Inequity in costs of seeking sexual and reproductive health services in India and Kenya
Auteurs & affiliatie
Hassan Haghparast-Bidgoli, Anni-Maria Pulkki-Brannstrom, Yves Lafort, Mags Beksinska, Letitia Rambally, Anuradha Roy, Sushena Reza-Paul, Wilkister Ombidi, Peter Gichangi, Jolene Skordis-Worrall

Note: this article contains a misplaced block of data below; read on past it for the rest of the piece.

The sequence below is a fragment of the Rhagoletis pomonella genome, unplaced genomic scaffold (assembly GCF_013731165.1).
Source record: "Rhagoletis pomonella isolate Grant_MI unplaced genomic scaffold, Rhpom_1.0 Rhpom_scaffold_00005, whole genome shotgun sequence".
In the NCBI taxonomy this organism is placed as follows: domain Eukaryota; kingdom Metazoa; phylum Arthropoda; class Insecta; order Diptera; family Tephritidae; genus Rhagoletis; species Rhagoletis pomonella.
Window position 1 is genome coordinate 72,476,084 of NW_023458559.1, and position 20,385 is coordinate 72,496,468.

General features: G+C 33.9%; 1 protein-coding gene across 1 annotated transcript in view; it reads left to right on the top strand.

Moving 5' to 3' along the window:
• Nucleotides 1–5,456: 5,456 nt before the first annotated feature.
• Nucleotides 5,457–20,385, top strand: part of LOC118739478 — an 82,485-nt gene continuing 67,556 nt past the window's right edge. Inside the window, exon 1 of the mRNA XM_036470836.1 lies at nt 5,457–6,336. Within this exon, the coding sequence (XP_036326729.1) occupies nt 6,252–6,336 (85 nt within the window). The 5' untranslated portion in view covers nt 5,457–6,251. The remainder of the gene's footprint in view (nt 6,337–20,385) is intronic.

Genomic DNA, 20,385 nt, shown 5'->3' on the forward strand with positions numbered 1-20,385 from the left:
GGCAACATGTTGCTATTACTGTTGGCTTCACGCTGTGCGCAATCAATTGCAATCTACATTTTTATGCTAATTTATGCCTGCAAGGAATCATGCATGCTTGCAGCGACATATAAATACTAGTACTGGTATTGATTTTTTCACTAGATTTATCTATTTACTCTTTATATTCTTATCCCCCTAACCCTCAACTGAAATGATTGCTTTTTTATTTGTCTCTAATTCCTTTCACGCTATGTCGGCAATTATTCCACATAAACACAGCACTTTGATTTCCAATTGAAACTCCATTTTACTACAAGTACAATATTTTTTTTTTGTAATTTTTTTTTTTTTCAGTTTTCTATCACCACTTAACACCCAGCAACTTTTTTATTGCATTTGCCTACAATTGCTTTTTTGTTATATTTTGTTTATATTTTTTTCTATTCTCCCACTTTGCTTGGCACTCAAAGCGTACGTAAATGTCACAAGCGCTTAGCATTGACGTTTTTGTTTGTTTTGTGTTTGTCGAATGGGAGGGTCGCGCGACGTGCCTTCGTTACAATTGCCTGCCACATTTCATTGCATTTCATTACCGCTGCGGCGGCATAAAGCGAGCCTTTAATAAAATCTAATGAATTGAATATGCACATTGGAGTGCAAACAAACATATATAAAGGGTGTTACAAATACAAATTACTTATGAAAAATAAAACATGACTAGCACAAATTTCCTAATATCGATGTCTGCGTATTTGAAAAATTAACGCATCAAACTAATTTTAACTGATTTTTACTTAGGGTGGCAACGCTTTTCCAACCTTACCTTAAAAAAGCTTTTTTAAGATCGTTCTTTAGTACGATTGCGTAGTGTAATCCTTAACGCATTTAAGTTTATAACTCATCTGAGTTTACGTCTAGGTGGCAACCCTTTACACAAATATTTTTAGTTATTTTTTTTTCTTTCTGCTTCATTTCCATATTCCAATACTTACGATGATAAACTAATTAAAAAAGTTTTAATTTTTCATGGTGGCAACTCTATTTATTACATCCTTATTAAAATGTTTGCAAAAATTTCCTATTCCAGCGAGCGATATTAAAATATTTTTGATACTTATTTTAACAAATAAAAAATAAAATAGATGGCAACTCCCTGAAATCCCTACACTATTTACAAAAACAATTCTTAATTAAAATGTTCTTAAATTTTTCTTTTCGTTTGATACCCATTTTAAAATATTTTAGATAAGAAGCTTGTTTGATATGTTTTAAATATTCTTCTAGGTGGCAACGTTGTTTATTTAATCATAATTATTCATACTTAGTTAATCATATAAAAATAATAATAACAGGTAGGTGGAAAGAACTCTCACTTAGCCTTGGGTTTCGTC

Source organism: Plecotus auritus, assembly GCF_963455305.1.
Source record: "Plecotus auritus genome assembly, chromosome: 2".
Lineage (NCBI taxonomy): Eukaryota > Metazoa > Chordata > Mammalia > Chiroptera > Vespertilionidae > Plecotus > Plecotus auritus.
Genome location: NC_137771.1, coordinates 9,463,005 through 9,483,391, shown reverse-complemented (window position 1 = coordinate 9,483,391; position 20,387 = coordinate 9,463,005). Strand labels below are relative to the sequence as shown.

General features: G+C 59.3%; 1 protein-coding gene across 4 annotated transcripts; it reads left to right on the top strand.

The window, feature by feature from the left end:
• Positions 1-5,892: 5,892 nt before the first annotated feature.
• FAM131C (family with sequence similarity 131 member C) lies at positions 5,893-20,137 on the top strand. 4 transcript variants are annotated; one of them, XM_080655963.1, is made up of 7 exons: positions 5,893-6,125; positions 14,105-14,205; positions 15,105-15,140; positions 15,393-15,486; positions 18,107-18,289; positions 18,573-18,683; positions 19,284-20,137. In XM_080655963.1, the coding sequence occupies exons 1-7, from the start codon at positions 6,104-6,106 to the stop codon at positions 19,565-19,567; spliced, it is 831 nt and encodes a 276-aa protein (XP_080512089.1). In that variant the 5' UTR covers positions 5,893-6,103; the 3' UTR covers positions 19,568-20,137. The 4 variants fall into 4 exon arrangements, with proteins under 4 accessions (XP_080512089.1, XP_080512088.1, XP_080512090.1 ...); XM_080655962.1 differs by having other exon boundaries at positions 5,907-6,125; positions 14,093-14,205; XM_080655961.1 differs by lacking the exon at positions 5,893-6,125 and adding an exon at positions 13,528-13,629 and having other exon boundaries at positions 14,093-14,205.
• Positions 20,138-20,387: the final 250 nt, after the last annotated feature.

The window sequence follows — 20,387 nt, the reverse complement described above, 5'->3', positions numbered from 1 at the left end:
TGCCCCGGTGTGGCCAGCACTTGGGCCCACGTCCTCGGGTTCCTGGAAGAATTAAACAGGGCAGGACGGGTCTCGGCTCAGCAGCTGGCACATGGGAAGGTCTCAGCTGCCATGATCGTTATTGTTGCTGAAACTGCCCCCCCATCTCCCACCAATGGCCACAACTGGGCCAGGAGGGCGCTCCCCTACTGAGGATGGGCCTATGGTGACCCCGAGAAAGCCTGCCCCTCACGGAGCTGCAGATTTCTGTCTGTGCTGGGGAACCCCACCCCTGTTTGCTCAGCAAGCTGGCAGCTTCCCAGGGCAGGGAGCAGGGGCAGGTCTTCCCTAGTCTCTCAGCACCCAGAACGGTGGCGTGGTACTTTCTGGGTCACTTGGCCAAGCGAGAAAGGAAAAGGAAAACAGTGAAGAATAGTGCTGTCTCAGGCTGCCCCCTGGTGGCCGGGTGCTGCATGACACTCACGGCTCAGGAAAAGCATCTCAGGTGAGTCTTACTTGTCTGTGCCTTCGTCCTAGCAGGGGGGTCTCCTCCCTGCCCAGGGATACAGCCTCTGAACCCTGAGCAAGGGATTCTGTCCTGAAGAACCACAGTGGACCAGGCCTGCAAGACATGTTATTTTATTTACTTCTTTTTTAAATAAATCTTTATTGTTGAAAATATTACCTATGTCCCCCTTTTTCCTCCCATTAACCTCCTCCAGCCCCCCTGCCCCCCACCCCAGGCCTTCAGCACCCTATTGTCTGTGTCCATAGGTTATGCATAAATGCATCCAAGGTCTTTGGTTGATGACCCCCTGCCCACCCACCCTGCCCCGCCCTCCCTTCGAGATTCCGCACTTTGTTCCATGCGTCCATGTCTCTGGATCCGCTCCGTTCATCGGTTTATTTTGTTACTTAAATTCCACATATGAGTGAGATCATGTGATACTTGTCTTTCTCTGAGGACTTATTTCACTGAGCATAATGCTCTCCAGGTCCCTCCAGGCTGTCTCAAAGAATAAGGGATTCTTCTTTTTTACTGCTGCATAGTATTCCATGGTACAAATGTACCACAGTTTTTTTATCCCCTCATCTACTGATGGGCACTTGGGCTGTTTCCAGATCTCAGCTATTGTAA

Objective: This study aims to assess inequity in expenditure on sexual and reproductive health (SRH) services in India and Kenya. In addition, this analysis aims to measure the extent to which payments are catastrophic and to explore coping mechanisms used to finance health spending. Methods: Data for this study were collected as a part of the situational analysis for the "Diagonal Interventions to Fast Forward Enhanced Reproductive Health" (DIFFER) project, a multi-country project with fieldwork sites in three African sites; Mombasa (Kenya), Durban (South Africa) and Tete (Mozambique), and Mysore in India. Information on access to SRH services, the direct costs of seeking care and a range of socio-economic variables were obtained through structured exit interviews with female SRH service users in Mysore (India) and Mombasa (Kenya) (n = 250). The costs of seeking care were analysed by household income quintile (as a measure of socio-economic status). The Kakwani index and quintile ratios are used as measures of inequitable spending. Catastrophic spending on SRH services was calculated using the threshold of 10 % of total household income. Results: The results showed that spending on SRH services was highly regressive in both sites, with lower income households spending a higher percentage of their income on seeking care, compared to households with a higher income. Spending on SRH as a percentage of household income ranged from 0.02 to 6.2 % and 0.03-7.5 % in India and Kenya, respectively. There was a statistically significant difference in the proportion of spending on SRH services across income quintiles in both settings. In India, the poorest households spent two times, and in Kenya ten times, more on seeking care than the least poor households. The most common coping mechanisms in India and Kenya were "receiving [money] from partner or household members" (69 %) and "using own savings or regular income" (44 %), respectively. Conclusion: Highly regressive spending on SRH services highlights the heavier burden borne by the poorest when seeking care in resource-constrained settings such as India and Kenya. The large proportion of service users, particularly in India, relying on money received from family members to finance care seeking suggests that access would be more difficult for those with weak social ties, small social networks or weak bargaining positions within the family -although this requires further study.
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